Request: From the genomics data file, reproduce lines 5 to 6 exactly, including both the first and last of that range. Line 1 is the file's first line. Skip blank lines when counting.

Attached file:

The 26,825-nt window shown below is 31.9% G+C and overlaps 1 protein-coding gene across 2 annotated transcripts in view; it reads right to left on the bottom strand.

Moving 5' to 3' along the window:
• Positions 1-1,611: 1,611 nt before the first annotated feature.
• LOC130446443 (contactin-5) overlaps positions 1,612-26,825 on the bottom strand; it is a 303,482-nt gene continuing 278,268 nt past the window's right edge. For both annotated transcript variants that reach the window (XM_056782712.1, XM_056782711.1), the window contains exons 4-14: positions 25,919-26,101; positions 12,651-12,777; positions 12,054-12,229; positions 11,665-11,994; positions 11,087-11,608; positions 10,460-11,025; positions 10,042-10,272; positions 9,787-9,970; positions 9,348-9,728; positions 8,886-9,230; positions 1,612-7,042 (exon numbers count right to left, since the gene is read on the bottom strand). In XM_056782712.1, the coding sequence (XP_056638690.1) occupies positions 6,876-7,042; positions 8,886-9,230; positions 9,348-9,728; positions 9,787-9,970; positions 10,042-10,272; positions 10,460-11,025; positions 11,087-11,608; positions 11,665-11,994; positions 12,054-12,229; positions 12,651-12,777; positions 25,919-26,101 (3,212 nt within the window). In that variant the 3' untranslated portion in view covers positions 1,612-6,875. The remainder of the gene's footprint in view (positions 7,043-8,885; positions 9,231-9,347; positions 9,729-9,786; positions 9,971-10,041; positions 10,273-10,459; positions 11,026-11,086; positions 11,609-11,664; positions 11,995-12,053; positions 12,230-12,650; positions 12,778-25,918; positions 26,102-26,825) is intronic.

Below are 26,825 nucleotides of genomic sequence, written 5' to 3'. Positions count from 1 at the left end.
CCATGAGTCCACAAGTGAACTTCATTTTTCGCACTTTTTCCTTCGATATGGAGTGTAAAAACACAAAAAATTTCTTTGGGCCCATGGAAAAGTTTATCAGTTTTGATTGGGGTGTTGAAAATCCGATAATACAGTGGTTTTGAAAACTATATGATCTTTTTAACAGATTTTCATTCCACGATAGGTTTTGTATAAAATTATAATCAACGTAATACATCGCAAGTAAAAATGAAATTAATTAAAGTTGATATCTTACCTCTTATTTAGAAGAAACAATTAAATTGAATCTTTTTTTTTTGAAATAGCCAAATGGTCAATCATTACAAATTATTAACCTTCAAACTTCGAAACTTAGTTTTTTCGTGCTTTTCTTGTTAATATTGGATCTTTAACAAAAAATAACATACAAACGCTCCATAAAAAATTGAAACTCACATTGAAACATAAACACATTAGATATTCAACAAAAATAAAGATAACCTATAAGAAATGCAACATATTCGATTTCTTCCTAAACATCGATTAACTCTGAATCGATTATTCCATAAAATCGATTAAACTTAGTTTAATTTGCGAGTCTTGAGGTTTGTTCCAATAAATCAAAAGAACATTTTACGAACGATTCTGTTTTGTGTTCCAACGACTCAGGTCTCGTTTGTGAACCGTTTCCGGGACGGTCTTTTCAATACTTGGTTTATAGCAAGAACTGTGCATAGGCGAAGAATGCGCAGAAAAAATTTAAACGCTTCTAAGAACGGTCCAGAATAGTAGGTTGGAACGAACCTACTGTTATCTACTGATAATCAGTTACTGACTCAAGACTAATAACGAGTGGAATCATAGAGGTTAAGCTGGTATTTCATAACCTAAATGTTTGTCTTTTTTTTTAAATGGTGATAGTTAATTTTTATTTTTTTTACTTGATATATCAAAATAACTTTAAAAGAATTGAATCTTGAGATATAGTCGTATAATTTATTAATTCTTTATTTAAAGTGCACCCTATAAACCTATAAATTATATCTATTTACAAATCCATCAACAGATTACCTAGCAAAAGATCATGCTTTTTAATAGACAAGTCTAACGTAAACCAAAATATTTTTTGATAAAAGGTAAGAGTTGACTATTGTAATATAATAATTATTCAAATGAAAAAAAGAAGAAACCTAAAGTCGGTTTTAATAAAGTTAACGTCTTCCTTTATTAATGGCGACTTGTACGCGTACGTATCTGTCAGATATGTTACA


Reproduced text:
Below are 26,825 nucleotides of genomic sequence, written 5' to 3'. Positions count from 1 at the left end.
CCATGAGTCCACAAGTGAACTTCATTTTTCGCACTTTTTCCTTCGATATGGAGTGTAAAAACACAAAAAATTTCTTTGGGCCCATGGAAAAGTTTATCAGTTTTGATTGGGGTGTTGAAAATCCGATAATACAGTGGTTTTGAAAACTATATGATCTTTTTAACAGATTTTCATTCCACGATAGGTTTTGTATAAAATTATAATCAACGTAATACATCGCAAGTAAAAATGAAATTAATTAAAGTTGATATCTTACCTCTTATTTAGAAGAAACAATTAAATTGAATCTTTTTTTTTTGAAATAGCCAAATGGTCAATCATTACAAATTATTAACCTTCAAACTTCGAAACTTAGTTTTTTCGTGCTTTTCTTGTTAATATTGGATCTTTAACAAAAAATAACATACAAACGCTCCATAAAAAATTGAAACTCACATTGAAACATAAACACATTAGATATTCAACAAAAATAAAGATAACCTATAAGAAATGCAACATATTCGATTTCTTCCTAAACATCGATTAACTCTGAATCGATTATTCCATAAAATCGATTAAACTTAGTTTAATTTGCGAGTCTTGAGGTTTGTTCCAATAAATCAAAAGAACATTTTACGAACGATTCTGTTTTGTGTTCCAACGACTCAGGTCTCGTTTGTGAACCGTTTCCGGGACGGTCTTTTCAATACTTGGTTTATAGCAAGAACTGTGCATAGGCGAAGAATGCGCAGAAAAAATTTAAACGCTTCTAAGAACGGTCCAGAATAGTAGGTTGGAACGAACCTACTGTTATCTACTGATAATCAGTTACTGACTCAAGACTAATAACGAGTGGAATCATAGAGGTTAAGCTGGTATTTCATAACCTAAATGTTTGTCTTTTTTTTTAAATGGTGATAGTTAATTTTTATTTTTTTTACTTGATATATCAAAATAACTTTAAAAGAATTGAATCTTGAGATATAGTCGTATAATTTATTAATTCTTTATTTAAAGTGCACCCTATAAACCTATAAATTATATCTATTTACAAATCCATCAACAGATTACCTAGCAAAAGATCATGCTTTTTAATAGACAAGTCTAACGTAAACCAAAATATTTTTTGATAAAAGGTAAGAGTTGACTATTGTAATATAATAATTATTCAAATGAAAAAAAGAAGAAACCTAAAGTCGGTTTTAATAAAGTTAACGTCTTCCTTTATTAATGGCGACTTGTACGCGTACGTATCTGTCAGATATGTTACA